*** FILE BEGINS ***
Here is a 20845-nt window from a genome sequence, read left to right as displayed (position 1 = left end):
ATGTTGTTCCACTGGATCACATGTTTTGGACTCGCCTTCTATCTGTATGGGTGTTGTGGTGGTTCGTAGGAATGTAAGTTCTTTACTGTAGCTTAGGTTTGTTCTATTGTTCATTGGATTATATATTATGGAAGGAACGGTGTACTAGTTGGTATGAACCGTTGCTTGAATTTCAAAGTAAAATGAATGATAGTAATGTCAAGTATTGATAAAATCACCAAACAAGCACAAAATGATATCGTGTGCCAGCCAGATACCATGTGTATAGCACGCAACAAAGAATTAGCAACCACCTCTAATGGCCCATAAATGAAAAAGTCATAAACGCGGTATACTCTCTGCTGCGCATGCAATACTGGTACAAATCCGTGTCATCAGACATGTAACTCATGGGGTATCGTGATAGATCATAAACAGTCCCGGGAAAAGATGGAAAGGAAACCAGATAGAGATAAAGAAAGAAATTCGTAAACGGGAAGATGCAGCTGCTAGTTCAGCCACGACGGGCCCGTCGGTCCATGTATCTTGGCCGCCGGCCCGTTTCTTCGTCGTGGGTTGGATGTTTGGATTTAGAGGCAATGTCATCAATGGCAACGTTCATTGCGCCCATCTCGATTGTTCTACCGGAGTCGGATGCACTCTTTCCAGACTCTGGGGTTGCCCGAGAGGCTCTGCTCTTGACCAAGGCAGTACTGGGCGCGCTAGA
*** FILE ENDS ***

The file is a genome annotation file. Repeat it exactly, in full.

Here is a 20845-nt window from a genome sequence, read left to right as displayed (position 1 = left end):
ATGTTGTTCCACTGGATCACATGTTTTGGACTCGCCTTCTATCTGTATGGGTGTTGTGGTGGTTCGTAGGAATGTAAGTTCTTTACTGTAGCTTAGGTTTGTTCTATTGTTCATTGGATTATATATTATGGAAGGAACGGTGTACTAGTTGGTATGAACCGTTGCTTGAATTTCAAAGTAAAATGAATGATAGTAATGTCAAGTATTGATAAAATCACCAAACAAGCACAAAATGATATCGTGTGCCAGCCAGATACCATGTGTATAGCACGCAACAAAGAATTAGCAACCACCTCTAATGGCCCATAAATGAAAAAGTCATAAACGCGGTATACTCTCTGCTGCGCATGCAATACTGGTACAAATCCGTGTCATCAGACATGTAACTCATGGGGTATCGTGATAGATCATAAACAGTCCCGGGAAAAGATGGAAAGGAAACCAGATAGAGATAAAGAAAGAAATTCGTAAACGGGAAGATGCAGCTGCTAGTTCAGCCACGACGGGCCCGTCGGTCCATGTATCTTGGCCGCCGGCCCGTTTCTTCGTCGTGGGTTGGATGTTTGGATTTAGAGGCAATGTCATCAATGGCAACGTTCATTGCGCCCATCTCGATTGTTCTACCGGAGTCGGATGCACTCTTTCCAGACTCTGGGGTTGCCCGAGAGGCTCTGCTCTTGACCAAGGCAGTACTGGGCGCGCTAGA